Who says you can’t have veggies for breakfast? Put roasted beet cubes in black cherry yogurt with prunes, fresh basil and almond crumbles and you have a complete meal – a lovely way to get you started on your day!

Serves 2

2 sm. containers (5.3 oz. ea.) Black Cherry SILK YOGURT

1 c. roasted beet cubes  (3/8 inch square)

10 soft, plump, glistening prunes, cut into halves or thirds, plus 2 for garnish (I used SUN- MAID brand)

plain almond crumbles (process 2 c. plain almonds in food processor till evenly mealy and oil just begins to leach from nuts; pack in covered jar and use as needed)

3-4 fresh basil leaves, chopped – plus a couple for garnish

fresh lemon slices or wedges, again for garnish

In mixing bowl combine yogurt, beets, prunes and chopped basil. Stir to evenly distribute.

Spoon half the yogurt mixture equally between to serving cups.

Top each with a tablespoon of almond crumbles, parfait-style.

Spoon remainder of yogurt mixture equally between the two cups.

Top each with an additional tablespoon of almond crumbles on each.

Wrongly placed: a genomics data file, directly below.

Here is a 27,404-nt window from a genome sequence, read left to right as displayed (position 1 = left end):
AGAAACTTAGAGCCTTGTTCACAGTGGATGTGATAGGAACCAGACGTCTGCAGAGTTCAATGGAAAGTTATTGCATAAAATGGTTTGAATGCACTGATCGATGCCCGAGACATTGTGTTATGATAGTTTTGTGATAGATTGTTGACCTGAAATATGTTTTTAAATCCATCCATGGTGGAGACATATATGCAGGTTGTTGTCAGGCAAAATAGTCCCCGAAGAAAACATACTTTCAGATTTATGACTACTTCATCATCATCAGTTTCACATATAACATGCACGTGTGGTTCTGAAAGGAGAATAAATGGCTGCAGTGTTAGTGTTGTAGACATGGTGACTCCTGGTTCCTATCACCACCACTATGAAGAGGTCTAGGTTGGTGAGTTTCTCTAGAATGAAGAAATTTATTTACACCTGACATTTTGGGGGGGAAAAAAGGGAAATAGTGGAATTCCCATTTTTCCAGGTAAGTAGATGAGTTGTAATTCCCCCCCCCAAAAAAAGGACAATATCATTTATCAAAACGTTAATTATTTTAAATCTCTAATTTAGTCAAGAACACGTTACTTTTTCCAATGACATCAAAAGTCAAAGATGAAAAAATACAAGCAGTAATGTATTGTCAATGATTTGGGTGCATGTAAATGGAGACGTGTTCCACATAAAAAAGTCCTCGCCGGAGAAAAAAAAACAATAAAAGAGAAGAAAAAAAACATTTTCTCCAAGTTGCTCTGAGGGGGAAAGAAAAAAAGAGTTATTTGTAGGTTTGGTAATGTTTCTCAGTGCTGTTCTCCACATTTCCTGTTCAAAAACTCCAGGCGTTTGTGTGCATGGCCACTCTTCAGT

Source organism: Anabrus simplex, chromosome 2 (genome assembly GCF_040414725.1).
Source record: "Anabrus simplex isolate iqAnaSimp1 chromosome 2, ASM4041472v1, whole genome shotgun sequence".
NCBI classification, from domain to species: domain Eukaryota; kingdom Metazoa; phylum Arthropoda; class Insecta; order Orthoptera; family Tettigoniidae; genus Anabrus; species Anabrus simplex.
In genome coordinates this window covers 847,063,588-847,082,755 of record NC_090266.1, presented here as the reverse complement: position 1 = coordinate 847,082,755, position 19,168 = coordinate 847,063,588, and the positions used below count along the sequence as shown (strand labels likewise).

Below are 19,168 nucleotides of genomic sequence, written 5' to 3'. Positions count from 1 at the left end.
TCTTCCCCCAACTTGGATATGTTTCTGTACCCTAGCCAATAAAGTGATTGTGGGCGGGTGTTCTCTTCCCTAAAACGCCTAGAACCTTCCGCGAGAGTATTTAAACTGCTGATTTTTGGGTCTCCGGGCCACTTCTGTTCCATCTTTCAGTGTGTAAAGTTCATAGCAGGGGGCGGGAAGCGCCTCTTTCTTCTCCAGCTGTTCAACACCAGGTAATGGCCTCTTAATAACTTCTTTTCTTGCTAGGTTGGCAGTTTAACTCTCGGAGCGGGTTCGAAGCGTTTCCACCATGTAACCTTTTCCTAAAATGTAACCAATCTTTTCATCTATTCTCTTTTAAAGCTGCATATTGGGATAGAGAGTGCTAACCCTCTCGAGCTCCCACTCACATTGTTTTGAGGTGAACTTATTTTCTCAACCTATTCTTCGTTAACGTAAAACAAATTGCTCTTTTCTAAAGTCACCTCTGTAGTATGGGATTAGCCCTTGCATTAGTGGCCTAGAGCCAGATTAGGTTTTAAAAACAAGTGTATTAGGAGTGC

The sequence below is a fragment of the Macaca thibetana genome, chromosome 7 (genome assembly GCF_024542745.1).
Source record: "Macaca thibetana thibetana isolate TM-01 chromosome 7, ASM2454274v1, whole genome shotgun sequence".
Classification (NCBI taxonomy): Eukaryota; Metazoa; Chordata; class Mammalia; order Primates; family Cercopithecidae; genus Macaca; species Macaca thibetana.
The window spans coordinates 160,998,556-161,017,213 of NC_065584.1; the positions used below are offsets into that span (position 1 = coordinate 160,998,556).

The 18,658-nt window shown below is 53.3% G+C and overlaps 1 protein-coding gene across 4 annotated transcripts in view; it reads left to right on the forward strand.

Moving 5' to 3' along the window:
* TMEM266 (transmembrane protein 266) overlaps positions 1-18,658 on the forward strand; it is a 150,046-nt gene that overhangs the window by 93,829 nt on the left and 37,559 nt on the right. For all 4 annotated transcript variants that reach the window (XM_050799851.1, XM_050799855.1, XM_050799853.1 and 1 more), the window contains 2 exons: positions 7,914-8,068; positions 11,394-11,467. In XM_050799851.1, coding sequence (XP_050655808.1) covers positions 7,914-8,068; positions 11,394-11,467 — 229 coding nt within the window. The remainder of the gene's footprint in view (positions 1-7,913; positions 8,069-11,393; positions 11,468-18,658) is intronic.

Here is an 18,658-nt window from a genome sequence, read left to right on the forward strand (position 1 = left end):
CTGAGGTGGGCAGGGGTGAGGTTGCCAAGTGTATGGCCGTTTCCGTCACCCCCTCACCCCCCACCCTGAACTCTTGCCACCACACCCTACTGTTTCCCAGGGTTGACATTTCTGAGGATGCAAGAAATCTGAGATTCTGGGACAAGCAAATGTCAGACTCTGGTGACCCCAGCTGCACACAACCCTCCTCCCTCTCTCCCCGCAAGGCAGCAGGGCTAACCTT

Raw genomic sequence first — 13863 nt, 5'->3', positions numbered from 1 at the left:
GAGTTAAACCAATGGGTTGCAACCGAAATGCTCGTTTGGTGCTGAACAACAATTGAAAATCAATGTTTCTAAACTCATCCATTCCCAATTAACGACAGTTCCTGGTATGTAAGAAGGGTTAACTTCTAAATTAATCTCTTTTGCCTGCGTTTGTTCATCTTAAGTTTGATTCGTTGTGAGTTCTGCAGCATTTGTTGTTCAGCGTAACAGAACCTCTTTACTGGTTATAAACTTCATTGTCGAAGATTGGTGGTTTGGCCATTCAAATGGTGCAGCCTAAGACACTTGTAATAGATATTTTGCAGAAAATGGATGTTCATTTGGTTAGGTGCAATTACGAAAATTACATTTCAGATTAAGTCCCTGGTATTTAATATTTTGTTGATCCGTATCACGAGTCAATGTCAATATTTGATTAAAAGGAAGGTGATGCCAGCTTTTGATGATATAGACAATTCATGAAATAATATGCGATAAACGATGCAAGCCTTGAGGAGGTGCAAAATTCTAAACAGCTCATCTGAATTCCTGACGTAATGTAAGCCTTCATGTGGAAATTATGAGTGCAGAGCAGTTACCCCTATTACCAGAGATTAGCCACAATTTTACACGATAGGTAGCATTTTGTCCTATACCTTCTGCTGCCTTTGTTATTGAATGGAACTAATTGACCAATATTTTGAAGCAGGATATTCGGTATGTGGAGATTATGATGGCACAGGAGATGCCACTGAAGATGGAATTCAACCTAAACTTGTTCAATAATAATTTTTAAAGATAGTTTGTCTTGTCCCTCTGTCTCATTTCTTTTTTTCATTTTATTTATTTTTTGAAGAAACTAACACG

Place 1 prune on top of each as garnish, a fresh basil sprig in the yogurt and a lemon slice/wedge to the side to squeeze over the yogurt.

Make this dish up ahead of time – a couple days even – then spoon into cups just before eating. Sprinkle nuts and garnish appropriately. Forget the garnish if you’re at home. Just sprinkle with nut crumbles and eat. For restaurants, use the garnish and uptick the price.

The longer the prunes sit in the yogurt, the more they take on the black cherry flavor – a very nice combination.

Next time, I’ll add one more container yogurt plus 1 cup pitted, sliced Bing cherries, and make three servings. Maybe garnish with lemon zest instead of the slice, or orange zest.


© 2017 by Chef Sharon Davies-Tight, artist, author, animal-free chef, activist. IT'S free to read, and share with proper credit, not to own or share as your own. CHANGING a few words doesn’t alter the DNA of the work. LIKE a mother knows her children no matter the alterations in appearance, I know my gift when I see it on someone else, even when portions are replaced with a poacher’s words. IF you receive the goods, you are as much a poacher of talent, words and images as the poacher who stole them – no matter the purpose. I am not free and you are making me less free by stealing my intellectual material and putting other peoples names to it. CHANGING A FEW WORDS PROVES YOU KNOW YOU'RE LIABLE. STEALING another person's intellectual material isn't flattery; it's stealing. ~ Sharon Lee Davies-Tight

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